This is, to be sure, a quirky pen. I suspect that it’s one of those pens that divides folks into love it/hate it camps. When it popped up as a recent offering on Massdrop, I had to give it a go, despite the fact that it’s a little homely, a little odd. I was intrigued by this pen with the long name—the Levenger Chroma Twister Stylus. The name, like the pen, lacks elegance, but that doesn’t necessarily mean that you should dismiss it.
Levenger’s description specifies that the barrel is made from a copper alloy. I can attest to the fact that the weight (1 ounce/28 g) is just right, and the well-balanced heft immediately conveys a feeling of quality.
The pen features a simple twist pattern on the barrel for a bit of visual interest, which mirrors the simple twist action needed to extend the writing tip. I’ve found this action to be reliable, smooth, and efficient. The front of the pen is bluntly rounded and doesn’t have the usual “nosecone,” so the look is unconventional—kind of strange—especially when the writing tip is extended. It’s a look that takes a little getting used to.
While the look is not what we’re used to, this odd design choice doesn’t affect the pen’s performance in the least. There are sure to be haters, but I really don’t mind it. I don’t exactly love it, but I don’t hate it, either. The pen takes a Parker-Style refill and ships with a Levenger-branded EasyFlow ballpoint refill. I happen to enjoy this ballpoint refill, but if you don’t, there are a slew of Parker-style alternatives available.
Much like the Pilot Vanishing Point fountain pen, the clip on the Chroma Twister Stylus is positioned at the writing end of the pen so you need to experiment a bit to figure out a grip that works for you. Unlike the Pilot VP, you can rotate the pen so that the clip is positioned on the underside of the pen and out of the way of your fingers, though I usually use it with the clip positioned between my thumb and forefinger without issue.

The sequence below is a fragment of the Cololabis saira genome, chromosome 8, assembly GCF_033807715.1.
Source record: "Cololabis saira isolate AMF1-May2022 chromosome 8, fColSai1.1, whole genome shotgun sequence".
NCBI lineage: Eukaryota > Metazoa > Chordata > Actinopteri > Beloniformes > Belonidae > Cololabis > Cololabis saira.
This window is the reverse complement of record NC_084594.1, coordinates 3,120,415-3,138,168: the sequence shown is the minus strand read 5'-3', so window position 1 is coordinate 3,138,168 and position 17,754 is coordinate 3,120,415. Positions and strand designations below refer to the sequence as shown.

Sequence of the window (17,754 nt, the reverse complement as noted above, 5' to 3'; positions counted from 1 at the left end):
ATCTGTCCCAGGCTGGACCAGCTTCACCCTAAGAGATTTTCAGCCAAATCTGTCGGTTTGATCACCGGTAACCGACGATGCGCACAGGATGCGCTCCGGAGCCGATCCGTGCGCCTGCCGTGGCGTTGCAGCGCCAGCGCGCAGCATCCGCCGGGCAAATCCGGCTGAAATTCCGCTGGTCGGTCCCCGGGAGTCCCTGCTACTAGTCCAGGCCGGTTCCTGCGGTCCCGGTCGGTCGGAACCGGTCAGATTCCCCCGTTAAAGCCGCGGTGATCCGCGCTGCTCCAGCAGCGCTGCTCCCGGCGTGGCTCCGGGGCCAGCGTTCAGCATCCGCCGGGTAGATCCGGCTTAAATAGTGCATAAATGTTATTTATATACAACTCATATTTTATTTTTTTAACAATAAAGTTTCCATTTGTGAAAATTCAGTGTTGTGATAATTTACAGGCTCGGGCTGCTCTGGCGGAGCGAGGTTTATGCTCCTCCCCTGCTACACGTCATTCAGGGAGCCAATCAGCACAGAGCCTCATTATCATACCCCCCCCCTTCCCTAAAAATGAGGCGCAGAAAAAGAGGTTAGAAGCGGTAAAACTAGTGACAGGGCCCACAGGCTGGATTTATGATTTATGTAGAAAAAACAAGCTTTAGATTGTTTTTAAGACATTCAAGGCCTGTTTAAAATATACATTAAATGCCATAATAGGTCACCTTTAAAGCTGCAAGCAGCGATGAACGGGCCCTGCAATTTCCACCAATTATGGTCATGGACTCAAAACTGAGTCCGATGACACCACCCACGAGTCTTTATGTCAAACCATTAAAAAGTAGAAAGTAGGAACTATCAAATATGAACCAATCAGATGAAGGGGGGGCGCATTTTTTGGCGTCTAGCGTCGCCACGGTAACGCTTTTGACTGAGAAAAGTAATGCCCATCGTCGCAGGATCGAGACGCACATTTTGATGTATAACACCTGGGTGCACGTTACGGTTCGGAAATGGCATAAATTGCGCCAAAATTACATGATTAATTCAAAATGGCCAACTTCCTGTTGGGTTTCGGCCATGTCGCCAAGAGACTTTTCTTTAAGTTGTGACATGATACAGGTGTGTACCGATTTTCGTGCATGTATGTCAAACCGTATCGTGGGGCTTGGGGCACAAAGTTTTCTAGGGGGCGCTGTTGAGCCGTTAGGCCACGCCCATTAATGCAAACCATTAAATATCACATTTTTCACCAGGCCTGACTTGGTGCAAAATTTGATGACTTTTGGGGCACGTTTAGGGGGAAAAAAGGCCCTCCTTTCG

At the opposite end of the pen is a fabric stylus— and this is where the pen really shines. It’s so good that I use the pen more for the stylus than for writing. I use it constantly on my iPhone—when playing word games, flicking through my Twitter stream, and also when composing emails. It’s wonderfully responsive with a very low “failure” rate, and feels much more accurate than my fingers. This is, without a doubt, my favorite stylus.
This isn’t a pen that will blow you away with its stunning good looks, and some of the design decisions might leave you scratching your head, but the Levenger Chroma Twister Stylus is a pen that’s worth a look. It’s not a pen that I use for long writing sessions but with both a quality writing experience and a truly excellent stylus, it’s a pen that’s wormed its way into my pen-loving heart. It might be a little homely—a little goofy looking—but don’t you often find that that quirkiest looking things (and people!) are the most interesting?
Let’s face it—normal is boring.